The multiple narrators of Robert, Frankenstein and the creature combined with the framed narrative from all three of the individuals points of view and some unreliable narrators make for many different interpretations of the book and the story within. As I said, there are three narrators in the book. The first is Robert Walton a British Explorer who starts his narration in Russia. He is trying to find a crew and ship or a voyage to the North Pole where he hopes to discover new places or animals so that when he goes back to Britain he will become a rich and well-known man. He then continues his narrative in the form of letters up to the point where he finds Victor and helps him onto his ship.
Next the narration is by Victor Frankenstein who is telling his story to Robert. Later the Creature tells his story by talking to Victor who then tells Robert. After this Frankenstein continues the story until the end when Robert writes his final letters. All these different types of narration from different types of people make the reader unclear whom they should sympathise with. For instance in some parts of the book Frankenstein tries, it seems, to beg the reader for forgiveness for making the creature but not for leaving it and hurting it physiologically.
“But I was in reality very ill and surely nothing but the un-bounded and un-relenting attentions of my friend could have restored me to life” (Chapter 5) Also the way the Creature speaks to Victor once he has killed and hurt humans is like he is trying to shift the blame to Frankenstein for creating him and the human race for detesting him even though they know nothing of his inner feelings. “This was the reward of my benevolence! I had saved a human from destruction, and as a recompense I now writhe under the miserable pain of a wound” (Chapter 16)
This is true because I think the creature did not initially want to hurt anyone, especially humans, but as time went past, he suffered many different types of violence and abuse. Then he finally breaks after being shot because people thought that he was trying to hurt them when he had just saved a young girl from drowning. “Inflamed by pain, I vowed eternal hatred and vengeance on mankind” (Chapter 16)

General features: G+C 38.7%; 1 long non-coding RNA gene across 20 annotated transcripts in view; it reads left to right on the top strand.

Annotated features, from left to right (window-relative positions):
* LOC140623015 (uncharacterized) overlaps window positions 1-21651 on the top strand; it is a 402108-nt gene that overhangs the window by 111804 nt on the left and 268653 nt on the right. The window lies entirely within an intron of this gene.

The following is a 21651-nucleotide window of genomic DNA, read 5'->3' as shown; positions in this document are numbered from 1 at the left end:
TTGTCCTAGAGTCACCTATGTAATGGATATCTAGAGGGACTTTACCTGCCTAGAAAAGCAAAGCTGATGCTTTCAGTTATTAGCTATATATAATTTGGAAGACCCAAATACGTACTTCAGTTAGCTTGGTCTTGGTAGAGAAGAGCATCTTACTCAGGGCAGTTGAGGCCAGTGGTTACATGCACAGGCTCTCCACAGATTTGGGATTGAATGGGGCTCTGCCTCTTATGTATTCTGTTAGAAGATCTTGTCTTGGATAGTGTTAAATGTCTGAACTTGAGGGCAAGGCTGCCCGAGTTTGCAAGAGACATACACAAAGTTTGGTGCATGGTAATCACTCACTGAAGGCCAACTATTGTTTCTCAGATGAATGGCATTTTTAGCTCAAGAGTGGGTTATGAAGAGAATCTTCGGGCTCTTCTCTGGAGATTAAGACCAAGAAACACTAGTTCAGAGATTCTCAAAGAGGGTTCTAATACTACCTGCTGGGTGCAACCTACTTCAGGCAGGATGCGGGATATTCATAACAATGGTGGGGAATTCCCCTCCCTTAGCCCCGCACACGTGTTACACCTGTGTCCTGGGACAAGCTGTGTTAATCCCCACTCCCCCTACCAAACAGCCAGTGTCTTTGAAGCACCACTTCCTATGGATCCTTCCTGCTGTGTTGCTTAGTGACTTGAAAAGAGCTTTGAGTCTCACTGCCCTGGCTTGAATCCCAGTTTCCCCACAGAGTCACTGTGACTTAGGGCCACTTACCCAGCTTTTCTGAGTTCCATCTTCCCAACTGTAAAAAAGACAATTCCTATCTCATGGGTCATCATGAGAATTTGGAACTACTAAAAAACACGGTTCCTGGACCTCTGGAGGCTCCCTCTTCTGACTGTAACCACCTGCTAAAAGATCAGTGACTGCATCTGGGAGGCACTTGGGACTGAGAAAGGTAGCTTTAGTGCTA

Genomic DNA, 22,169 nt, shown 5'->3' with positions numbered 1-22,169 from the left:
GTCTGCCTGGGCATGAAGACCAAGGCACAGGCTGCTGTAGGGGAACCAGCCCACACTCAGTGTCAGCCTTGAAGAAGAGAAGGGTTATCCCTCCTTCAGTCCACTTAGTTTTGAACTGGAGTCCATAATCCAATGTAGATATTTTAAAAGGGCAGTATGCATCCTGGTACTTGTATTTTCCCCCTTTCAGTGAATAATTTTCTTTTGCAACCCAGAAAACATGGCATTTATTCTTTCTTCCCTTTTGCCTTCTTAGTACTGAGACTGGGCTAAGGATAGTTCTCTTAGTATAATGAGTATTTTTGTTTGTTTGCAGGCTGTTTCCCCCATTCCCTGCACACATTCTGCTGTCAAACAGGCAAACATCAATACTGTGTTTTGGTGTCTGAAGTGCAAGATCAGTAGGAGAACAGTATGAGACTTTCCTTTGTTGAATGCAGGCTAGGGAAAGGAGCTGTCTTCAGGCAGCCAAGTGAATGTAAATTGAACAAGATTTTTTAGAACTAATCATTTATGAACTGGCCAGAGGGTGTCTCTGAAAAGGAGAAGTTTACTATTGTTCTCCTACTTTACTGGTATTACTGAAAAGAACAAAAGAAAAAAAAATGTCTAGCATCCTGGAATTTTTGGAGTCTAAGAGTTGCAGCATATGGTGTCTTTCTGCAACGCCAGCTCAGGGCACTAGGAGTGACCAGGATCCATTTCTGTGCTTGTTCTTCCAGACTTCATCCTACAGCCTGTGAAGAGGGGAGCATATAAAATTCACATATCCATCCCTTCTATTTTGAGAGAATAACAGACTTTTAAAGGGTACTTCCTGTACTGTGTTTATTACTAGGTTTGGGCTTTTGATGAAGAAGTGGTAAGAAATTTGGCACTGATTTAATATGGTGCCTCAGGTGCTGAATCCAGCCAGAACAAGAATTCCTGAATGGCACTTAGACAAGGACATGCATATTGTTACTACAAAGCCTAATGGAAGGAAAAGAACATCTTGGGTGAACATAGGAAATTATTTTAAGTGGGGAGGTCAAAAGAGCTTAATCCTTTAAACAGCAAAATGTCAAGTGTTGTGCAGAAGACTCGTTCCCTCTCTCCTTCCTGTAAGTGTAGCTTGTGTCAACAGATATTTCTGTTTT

In this section, I think that the Nature/Nurture debate should be included as it has direct consequences on how we could or should interpret the Creature and maybe Frankenstein himself. On the nature side of the argument is that the Creature was probably not “created” evil as Frankenstein did not want that he wanted a Creature that could help himself and humanity and its only when the hate of humans that he becomes evil.
Now on the side of Nurture side is that when he is first “created” he did have contact with humans in the form of Frankenstein who gave him his first impressions of humans which was that they would be scared of him and may hurt him. Eventually I think that Nurture wins as it is when he reveals himself to the De Lacey’s and every other meeting with a human he learns that he is not liked and as this is by Nurturing it wins and gives its impact on the readers interpretation. This is what I think the multiple narrators do to the reader’s interpretation of the book.
Another factor for why the reader’s interpretations may be influenced is by the book having two quite unreliable narrators: Frankenstein and the Creature. Firstly, Frankenstein I think is unreliable mostly in the latter parts of the book but also sometime just in the beginning. In Chapter 5 after when he has “created” the creature, he runs out of his laboratory and into his bed where he has nightmares. Until he is woken by the creature standing by his bed with his hand outstretched, which to Victor means he is trying to kill or detain him, but I think that the creature is holding out his hand for his “creator” to hold so he can feel loved and as a sign that he wants Victor to be his “Father”.